As shown in FIGS. 4-10 one or more cards 10 in accordance with the present invention may be manufactured by positioning an electronic element 20 between first and second sheets of card stock 30, 32 to form a core 33. Preferably is shown in FIG. 5-10, a plurality of cards are manufactured simultaneously, in thus, a plurality of electronic elements 20 are positioned between the first and second sheets of plastic core stock 30, 32 (only the second sheet 32 begin shown in FIG. 5 for clarity). When a plurality of electronic elements 20 are positioned between first and second sheets plastic core stock 30, 32, electronic elements 20 are properly positioned relative to one another such that a plurality cards may be cut from the resulting card stock. Plastic core sheets 30, 32 may be provided by a wide variety of plastics, the preferred being polyvinyl chloride (PVC) having a thickness in the range of 0.007 inches to 0.024 inches and preferably having a thickness of approximately 0.0125 inches each. Those skilled in the art will recognize that the thickness of the plastic core sheets will depend upon the thickness of the one or more electronic elements that are to be embedded therebetween. Other suitable plastics that may be utilized include polyester, acrylonitrile-butadiene-styrene (ABS), and any other suitable plastic.

Subsequent to placing one or more electronic elements 20 between the first and second sheets 30, 32 of plastic core stock to form a core 33, this core 33 is placed in a laminator apparatus 40 of the type well known in the art of plastic card manufacturing. As is shown in FIG. 7, laminator 40 includes upper and lower platens 42,44 for applying ram pressure to an article positioned therebetween. In addition to the ability to apply ram pressure, laminator 40 is preferably of the type having controlled platens 42,44 that may provide both heat and chill cycles and preferably includes cycle timer to regulate cycle time. Core 33 is positioned between first and second laminating plates 50, 52, one of which is preferably matte finished to provide laminated core 33 with at least one textured outer surface. First and second laminating pads 60, 62 are positioned outside of the laminating plates 50, 52, and first and second steel plates 70, 72 are likewise positioned outside of pads of 60, 62 and the entire assembly forms a book 35 for being positioned in laminator 40 between platens 42, 44.

Once book 35 is positioned in laminator 40 as shown in FIG. 7, the first lamination cycle is initiated by closing laminator platens 42, 44, preferably applying little or no ram pressure to book 35. A laminator heat cycle is initiated, bringing the temperature of platens 42,44 up to a range of 275.degree. F. to 400.degree. F., and most preferably up to a range of 300.degree. F. to 370.degree. F. for a period of greater than 5 minutes, and preferably in the range of 7 to 10 minutes. Once the heat cycle has been applied to the book 35 as is set forth above, the ram pressure of laminator 40 is increased to facilitate the flow of the plastic core sheets 30, 32 so that the one or more electronic elements 20 are encapsulated there by, and so that sheets 30, 32 form a uniform core 33 (seen most clearly in FIGS. 8-10) with upper and lower surfaces 34,35. As mentioned, the use of matte finished laminator plates 50,52 provides surfaces 34,35 with a slightly roughened or textured quality which will facilitate the application of a coating thereto as is discussed below. The ram pressure applied during the heat cycle and the length of the heat cycle may vary, depending especially upon the size of sheets 30, 32. For example, the cycle time may be in the range of 10-15 minutes. In one example, a ram pressure of 940.135 pounds per square inch (p.s.i.) was applied for 10-15 minutes to form a uniform core 33, using sheets 30,32 of a size in the range of 12 inches by 24 inches to 24 inches by 36 inches.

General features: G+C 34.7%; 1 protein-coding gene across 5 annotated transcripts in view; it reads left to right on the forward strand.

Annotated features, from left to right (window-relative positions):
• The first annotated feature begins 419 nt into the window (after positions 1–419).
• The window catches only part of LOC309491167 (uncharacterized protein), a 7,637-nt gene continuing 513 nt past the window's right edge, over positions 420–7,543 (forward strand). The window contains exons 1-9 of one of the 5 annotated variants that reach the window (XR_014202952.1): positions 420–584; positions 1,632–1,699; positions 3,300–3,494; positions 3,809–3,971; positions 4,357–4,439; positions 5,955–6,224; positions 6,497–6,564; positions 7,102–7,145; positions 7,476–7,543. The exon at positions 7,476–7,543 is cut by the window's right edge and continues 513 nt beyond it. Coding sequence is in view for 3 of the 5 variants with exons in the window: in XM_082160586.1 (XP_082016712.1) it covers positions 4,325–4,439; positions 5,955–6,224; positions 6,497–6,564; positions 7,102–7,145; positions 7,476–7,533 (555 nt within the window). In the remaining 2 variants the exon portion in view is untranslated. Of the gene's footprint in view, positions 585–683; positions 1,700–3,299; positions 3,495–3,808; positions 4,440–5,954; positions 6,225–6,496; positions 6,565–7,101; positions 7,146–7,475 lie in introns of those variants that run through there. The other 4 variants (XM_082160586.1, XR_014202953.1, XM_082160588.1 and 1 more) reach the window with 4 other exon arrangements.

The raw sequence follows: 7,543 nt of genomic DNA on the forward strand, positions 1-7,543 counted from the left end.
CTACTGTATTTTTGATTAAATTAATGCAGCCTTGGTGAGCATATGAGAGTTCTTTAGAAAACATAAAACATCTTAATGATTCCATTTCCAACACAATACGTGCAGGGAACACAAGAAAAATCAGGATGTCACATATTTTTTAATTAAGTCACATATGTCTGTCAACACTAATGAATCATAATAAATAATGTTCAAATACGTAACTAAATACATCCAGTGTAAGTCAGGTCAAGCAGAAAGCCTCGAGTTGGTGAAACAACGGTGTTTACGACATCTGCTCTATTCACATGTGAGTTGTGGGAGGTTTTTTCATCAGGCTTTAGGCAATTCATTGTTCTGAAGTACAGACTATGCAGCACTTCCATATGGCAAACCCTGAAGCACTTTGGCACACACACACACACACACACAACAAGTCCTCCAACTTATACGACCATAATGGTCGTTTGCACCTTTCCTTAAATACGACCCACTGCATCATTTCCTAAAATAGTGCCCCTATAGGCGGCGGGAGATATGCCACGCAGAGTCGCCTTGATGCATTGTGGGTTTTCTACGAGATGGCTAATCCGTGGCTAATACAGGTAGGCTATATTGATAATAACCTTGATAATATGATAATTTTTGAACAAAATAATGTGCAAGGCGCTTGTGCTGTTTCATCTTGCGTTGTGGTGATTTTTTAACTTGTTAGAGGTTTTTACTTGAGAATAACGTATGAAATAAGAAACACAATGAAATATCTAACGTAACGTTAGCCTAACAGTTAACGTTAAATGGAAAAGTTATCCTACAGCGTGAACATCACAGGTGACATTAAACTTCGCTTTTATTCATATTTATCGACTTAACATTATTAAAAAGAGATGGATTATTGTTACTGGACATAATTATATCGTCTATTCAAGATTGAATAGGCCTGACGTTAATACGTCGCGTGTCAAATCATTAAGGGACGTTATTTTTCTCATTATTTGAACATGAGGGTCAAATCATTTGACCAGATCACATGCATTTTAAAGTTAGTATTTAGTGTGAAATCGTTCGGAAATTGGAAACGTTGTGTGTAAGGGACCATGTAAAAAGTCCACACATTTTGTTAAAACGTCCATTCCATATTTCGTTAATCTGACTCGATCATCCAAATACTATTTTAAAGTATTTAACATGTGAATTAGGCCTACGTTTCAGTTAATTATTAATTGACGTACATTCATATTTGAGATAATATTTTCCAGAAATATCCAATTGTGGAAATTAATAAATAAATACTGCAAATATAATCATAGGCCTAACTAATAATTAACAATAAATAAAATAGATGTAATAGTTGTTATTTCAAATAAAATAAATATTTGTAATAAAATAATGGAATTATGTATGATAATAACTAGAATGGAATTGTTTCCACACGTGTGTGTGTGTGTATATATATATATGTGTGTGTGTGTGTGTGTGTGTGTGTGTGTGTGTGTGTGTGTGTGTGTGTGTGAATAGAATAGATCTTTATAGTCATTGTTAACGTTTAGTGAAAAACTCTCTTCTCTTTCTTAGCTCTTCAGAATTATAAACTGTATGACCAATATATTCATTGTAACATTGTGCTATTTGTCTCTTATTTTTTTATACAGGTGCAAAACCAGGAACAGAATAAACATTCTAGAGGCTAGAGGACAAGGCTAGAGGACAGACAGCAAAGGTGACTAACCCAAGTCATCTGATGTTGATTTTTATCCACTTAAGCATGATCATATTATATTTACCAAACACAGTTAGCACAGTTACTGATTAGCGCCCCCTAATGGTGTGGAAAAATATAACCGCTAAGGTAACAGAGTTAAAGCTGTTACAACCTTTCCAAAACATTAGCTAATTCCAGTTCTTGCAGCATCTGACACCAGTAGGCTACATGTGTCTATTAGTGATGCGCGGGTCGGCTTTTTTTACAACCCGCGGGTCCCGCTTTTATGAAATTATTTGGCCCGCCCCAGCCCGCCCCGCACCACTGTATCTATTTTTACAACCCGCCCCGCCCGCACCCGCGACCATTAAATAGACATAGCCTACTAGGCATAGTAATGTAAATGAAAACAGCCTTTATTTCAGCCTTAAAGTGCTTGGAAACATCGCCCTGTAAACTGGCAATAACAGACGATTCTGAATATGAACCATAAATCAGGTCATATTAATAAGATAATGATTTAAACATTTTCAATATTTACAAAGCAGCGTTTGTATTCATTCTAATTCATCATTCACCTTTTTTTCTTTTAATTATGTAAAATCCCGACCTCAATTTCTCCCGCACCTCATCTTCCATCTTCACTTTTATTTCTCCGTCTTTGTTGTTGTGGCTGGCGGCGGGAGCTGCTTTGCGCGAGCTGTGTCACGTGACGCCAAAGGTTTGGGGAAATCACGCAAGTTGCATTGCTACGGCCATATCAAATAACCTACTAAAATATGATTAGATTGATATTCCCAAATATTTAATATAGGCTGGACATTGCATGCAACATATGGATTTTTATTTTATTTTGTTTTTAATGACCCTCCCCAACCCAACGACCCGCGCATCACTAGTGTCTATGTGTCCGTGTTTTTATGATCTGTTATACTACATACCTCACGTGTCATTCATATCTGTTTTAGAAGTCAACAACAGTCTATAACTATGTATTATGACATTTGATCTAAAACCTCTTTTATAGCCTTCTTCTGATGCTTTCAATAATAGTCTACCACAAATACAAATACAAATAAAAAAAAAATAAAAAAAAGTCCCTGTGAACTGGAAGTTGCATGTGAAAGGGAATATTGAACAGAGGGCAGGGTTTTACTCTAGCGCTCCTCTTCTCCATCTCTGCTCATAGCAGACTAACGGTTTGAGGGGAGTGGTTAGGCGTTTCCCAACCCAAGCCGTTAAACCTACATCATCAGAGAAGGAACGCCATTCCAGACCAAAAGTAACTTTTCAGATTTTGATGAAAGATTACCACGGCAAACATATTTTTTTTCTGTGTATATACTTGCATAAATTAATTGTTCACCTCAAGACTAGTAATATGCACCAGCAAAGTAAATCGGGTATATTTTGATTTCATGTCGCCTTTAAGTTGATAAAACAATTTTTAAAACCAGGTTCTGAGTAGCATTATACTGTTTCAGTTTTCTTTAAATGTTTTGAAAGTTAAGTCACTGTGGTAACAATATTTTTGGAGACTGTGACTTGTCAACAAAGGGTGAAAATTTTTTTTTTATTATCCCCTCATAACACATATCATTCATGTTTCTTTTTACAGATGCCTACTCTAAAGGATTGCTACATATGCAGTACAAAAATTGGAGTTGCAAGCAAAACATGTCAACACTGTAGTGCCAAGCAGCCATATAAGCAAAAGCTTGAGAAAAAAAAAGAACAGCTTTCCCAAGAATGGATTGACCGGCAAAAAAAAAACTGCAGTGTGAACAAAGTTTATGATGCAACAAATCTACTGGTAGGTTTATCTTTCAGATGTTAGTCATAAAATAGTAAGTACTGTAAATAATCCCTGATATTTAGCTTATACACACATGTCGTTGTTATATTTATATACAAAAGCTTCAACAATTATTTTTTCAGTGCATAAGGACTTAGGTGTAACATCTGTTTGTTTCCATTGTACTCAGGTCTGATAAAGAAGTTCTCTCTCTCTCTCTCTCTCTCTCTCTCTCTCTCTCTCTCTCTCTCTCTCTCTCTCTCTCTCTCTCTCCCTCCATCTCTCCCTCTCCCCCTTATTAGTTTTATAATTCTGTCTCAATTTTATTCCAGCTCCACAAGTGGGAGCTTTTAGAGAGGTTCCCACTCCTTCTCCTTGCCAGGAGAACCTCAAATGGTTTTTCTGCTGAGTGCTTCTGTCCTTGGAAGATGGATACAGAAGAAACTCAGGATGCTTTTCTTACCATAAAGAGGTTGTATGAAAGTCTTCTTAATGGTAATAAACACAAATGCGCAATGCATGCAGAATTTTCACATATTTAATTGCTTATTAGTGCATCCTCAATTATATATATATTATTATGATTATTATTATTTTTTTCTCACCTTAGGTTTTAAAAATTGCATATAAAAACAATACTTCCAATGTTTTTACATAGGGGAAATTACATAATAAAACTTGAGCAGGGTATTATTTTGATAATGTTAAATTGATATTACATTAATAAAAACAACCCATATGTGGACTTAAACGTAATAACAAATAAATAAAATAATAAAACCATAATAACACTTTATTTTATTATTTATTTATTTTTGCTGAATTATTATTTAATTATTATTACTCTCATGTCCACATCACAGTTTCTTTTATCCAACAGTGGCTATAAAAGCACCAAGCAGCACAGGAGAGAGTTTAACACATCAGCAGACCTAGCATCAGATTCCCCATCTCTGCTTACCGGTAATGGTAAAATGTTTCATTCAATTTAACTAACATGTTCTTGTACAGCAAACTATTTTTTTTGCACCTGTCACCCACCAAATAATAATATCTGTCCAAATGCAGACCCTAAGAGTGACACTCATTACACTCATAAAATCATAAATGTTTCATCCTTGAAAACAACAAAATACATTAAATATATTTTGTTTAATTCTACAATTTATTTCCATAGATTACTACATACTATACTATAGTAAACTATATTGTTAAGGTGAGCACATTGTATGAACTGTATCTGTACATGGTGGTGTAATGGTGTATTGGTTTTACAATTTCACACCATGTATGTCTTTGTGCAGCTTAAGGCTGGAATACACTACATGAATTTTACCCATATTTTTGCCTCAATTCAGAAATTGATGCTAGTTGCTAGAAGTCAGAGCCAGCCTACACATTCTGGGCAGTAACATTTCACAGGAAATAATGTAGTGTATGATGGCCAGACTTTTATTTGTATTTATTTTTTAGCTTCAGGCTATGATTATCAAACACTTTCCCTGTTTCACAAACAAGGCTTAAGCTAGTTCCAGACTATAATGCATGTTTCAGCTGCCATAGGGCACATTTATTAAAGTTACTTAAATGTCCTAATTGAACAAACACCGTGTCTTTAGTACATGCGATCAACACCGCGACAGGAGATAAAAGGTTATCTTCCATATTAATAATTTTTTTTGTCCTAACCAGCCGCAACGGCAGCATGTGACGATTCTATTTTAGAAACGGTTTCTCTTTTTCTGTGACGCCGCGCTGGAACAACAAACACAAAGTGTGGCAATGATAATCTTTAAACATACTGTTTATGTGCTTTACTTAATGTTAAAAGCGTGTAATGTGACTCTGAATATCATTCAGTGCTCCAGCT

Subsequent to the above heat cycle, laminator 40 applies a chill cycle to book 35 during which time the ram pressure of the laminator 40 is increased, preferably by approximately 25% until the platens 42,44 have cooled to approximately 40.degree. F. to 65.degree. F. for approximately 10-15 minutes. Core 33 may then be removed from laminator 40 for additional processing.

Subsequent to the removal of core 33 from laminator 40, and as illustrated in FIG. 8, core 33 is coated on at least one of it's upper and lower surfaces 34, 35 with a layer of printing ink 36. This may be accomplished using a wide variety of printing techniques such as offset printing, letterpress printing, screen printing, roller coating, spray printing, litho-printing, and other suitable printing techniques. As shown in FIG. 8, core 33 is fed in the direction indicated with arrow A through a printing press, a lithographic printer, or a similar apparatus 80. This printing step is performed to coat at least one surface 34, 35 of core 33 with a layer of aesthetically pleasing ink 36. This layer of ink 36 cosmetically hides the one or more electronic elements 20 that are embedded within core 33, and prevents these one or more electronic elements 20 from showing through the relatively thin core 33. In this manner, the one or more electronic elements 20 encapsulated in core 33 are completely hidden from view without requiring the plastic used in the manufacture core 33 to be excessively thick.